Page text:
Lester Horton Essay

Submitted By Milly-Russell
Words: 1164
Pages: 5

LESTER HORTON WAS AN INFLUENTIAL FIGURE IN THE HISTORY OF AMERICAN DANCE IN THE 20TH CENTURY. DESCRIBE THE DEVELOPMENT OF HIS WORK, STYLE, PIECES AND LEGACY.
On 23rd January 1906 in Indianapolis, Indiana, Pollyanna Horton gave birth to the future dance sensation, Lester Horton. Growing up with his mother and father, it was clear from an early age that Horton was to become a dancer as his interest and fascination was first triggered when watching a tribal dance in a Wild West Show. Continuing to grow in dance, Horton studied ballet for two years with Theo Hewes, improving on his technique and performance, alongside working with the Indianapolis Little Theater. A year or so later, Horton began teaching classes in her studio. Whilst training, Horton watched a dance produced by the Denishawn Company, causing a great impact on him as an individual and as a choreographer; their dances influenced Horton’s style of Modern dance and breaking free from traditional ballet. His dancing ability flourished when auditioning and touring with a fellow member of the Denishawn Company, learning many of their techniques and styles. Little is known about his early years as child, however in the late 1920’s Horton’s career began to grow, after moving and living the remainder of his life in Los Angeles. It was here that his dances shaped and his choreographic style emerged.
Touring and directing Clara Bates’ The Song of Hiawatha got Horton’s name well-known, as this was the time Modern dance was thriving. After finishing the tour, he started his own individual career, choreographing for The Neighborhood Playhouse which casted Martha Graham in 1928. Once deciding he wanted to create his own company, Horton set up the Lester Horton Dancers in 1932, however this name changed several times before deciding on the original name. Living in California gave him a chance to debut his dances in several films and due to audience interest, 1934 saw Horton’s first full evening show of his choreography. In 1937, Horton premiered one of his pieces at the Hollywood Bowl to over 20,000 people, showing the world his unique and ground-breaking style. Around five years later, Horton’s company began to struggle for income, so he became a Hollywood choreographer, creating dances for films and musicals such as the 1943 version of The Phantom of the Opera, but Horton’s company came to end in 1960 under the direction of Frank Eng. Alcoholism became a large part of Horton’s life and it was due to this and poor health that he suffered a heart attack in his 40’s and sadly passed away on 2nd November 1953.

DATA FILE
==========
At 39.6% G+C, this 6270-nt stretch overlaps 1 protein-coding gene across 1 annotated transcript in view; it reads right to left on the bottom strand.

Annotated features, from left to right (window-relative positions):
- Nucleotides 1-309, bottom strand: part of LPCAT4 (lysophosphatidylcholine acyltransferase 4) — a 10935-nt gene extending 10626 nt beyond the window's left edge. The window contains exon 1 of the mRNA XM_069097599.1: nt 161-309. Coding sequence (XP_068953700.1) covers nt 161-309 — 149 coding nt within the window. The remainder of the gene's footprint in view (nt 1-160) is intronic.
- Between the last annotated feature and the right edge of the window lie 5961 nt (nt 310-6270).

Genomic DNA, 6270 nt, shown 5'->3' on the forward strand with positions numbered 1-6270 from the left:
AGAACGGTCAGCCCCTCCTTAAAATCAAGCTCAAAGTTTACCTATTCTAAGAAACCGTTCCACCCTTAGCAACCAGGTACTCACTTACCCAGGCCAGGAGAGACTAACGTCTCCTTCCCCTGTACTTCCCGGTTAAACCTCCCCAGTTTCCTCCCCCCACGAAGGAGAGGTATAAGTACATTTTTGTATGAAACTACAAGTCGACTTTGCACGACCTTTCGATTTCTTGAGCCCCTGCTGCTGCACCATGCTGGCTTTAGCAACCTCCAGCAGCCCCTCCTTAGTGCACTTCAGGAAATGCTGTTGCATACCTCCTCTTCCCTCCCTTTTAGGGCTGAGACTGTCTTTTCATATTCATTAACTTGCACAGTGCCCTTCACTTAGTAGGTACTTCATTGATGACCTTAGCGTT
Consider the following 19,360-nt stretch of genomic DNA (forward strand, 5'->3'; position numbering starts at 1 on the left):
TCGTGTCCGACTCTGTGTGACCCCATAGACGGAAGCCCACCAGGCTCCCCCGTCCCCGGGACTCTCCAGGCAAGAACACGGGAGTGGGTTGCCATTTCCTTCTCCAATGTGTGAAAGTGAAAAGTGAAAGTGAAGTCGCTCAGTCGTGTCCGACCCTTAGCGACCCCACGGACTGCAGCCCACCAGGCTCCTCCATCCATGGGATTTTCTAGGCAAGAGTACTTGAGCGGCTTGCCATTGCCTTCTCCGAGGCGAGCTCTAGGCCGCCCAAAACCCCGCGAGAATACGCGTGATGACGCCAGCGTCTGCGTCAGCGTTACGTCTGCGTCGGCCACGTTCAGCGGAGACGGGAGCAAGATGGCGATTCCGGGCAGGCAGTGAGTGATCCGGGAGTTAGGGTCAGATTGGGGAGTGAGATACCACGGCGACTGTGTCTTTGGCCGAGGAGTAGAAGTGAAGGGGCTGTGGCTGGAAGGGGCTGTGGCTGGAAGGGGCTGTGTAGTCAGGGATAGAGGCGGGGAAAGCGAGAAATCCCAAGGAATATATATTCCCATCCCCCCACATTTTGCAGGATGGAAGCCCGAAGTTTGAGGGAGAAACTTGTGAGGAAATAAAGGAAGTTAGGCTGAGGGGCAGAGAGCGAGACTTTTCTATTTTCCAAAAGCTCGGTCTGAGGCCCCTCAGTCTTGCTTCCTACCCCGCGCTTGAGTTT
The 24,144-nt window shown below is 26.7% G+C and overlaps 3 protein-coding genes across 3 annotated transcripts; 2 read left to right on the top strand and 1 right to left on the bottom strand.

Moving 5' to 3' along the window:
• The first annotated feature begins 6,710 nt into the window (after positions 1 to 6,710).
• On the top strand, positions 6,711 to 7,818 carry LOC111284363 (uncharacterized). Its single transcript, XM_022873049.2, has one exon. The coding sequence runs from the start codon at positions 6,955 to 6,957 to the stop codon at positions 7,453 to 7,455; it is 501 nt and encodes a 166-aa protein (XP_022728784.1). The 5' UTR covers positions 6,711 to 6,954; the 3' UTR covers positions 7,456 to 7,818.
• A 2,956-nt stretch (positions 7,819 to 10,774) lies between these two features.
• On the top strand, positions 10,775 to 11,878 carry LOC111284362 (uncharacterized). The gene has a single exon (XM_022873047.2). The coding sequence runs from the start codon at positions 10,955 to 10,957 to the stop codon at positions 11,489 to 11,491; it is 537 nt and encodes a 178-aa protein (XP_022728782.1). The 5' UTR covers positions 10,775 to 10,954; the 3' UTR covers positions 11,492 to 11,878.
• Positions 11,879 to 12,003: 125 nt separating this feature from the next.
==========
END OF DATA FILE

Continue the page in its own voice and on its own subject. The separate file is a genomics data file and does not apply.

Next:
Lester Horton’s dances were greatly influenced by not only the choreographers around him but also the historical events occurring. The Great Depression in America first began in 1929, during the time Horton was choreographing his dances and this became a large part of his pieces. In Horton’s dance The Beloved, we see how the affects of the great depression has changed and influenced a couple, causing arguments and eventually, murder. Another aspect influencing Horton’s dances was World War 2, starting in 1939. Young men heading off to fight as soldiers and leaving their wives were other topics in reality that Horton based his pieces around. Moreover, his modern dance choreography was extremely popular during World War 2 because it distracted the public from what was happening throughout the world. Segregation was still around in Horton’s lifetime and blacks and whites were not even allowed to travel on the same bus, however this choreographer broke through the norm and created the first ever racially integrated dance group in America, despite society’s belief that segregation was best. This was one similarity between Horton and Ailey; both choreographers created racially integrated dance groups in a segregated society. Lester Horton’s dances contained an underlining emotion based upon his own personal problem; being a bisexual. During his life, coming out as gay would’ve…